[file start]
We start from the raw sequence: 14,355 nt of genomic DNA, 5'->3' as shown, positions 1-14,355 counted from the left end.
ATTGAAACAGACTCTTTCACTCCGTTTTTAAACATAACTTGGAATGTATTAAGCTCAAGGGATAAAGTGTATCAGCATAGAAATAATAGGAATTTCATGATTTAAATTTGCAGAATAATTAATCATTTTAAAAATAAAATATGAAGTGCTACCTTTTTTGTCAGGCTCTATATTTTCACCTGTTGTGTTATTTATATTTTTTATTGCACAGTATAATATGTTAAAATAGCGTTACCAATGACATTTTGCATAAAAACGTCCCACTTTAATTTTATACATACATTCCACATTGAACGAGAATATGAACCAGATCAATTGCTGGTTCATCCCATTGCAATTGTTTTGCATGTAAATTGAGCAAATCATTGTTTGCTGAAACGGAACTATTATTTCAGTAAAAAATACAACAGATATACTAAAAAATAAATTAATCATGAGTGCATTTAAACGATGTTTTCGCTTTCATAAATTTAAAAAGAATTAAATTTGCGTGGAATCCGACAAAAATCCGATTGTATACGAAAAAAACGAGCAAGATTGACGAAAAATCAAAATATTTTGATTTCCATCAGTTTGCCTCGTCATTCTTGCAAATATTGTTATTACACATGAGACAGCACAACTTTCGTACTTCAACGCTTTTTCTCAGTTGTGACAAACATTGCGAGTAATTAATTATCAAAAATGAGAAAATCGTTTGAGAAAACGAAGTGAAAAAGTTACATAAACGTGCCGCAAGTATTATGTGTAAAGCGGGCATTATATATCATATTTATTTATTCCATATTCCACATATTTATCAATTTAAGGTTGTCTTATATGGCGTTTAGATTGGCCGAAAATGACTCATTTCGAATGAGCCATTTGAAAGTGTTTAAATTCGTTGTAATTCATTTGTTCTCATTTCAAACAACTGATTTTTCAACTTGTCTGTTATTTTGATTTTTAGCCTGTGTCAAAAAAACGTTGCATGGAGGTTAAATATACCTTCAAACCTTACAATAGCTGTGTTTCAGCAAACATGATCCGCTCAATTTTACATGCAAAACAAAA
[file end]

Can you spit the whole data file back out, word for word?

We start from the raw sequence: 14,355 nt of genomic DNA, 5'->3' as shown, positions 1-14,355 counted from the left end.
ATTGAAACAGACTCTTTCACTCCGTTTTTAAACATAACTTGGAATGTATTAAGCTCAAGGGATAAAGTGTATCAGCATAGAAATAATAGGAATTTCATGATTTAAATTTGCAGAATAATTAATCATTTTAAAAATAAAATATGAAGTGCTACCTTTTTTGTCAGGCTCTATATTTTCACCTGTTGTGTTATTTATATTTTTTATTGCACAGTATAATATGTTAAAATAGCGTTACCAATGACATTTTGCATAAAAACGTCCCACTTTAATTTTATACATACATTCCACATTGAACGAGAATATGAACCAGATCAATTGCTGGTTCATCCCATTGCAATTGTTTTGCATGTAAATTGAGCAAATCATTGTTTGCTGAAACGGAACTATTATTTCAGTAAAAAATACAACAGATATACTAAAAAATAAATTAATCATGAGTGCATTTAAACGATGTTTTCGCTTTCATAAATTTAAAAAGAATTAAATTTGCGTGGAATCCGACAAAAATCCGATTGTATACGAAAAAAACGAGCAAGATTGACGAAAAATCAAAATATTTTGATTTCCATCAGTTTGCCTCGTCATTCTTGCAAATATTGTTATTACACATGAGACAGCACAACTTTCGTACTTCAACGCTTTTTCTCAGTTGTGACAAACATTGCGAGTAATTAATTATCAAAAATGAGAAAATCGTTTGAGAAAACGAAGTGAAAAAGTTACATAAACGTGCCGCAAGTATTATGTGTAAAGCGGGCATTATATATCATATTTATTTATTCCATATTCCACATATTTATCAATTTAAGGTTGTCTTATATGGCGTTTAGATTGGCCGAAAATGACTCATTTCGAATGAGCCATTTGAAAGTGTTTAAATTCGTTGTAATTCATTTGTTCTCATTTCAAACAACTGATTTTTCAACTTGTCTGTTATTTTGATTTTTAGCCTGTGTCAAAAAAACGTTGCATGGAGGTTAAATATACCTTCAAACCTTACAATAGCTGTGTTTCAGCAAACATGATCCGCTCAATTTTACATGCAAAACAAAA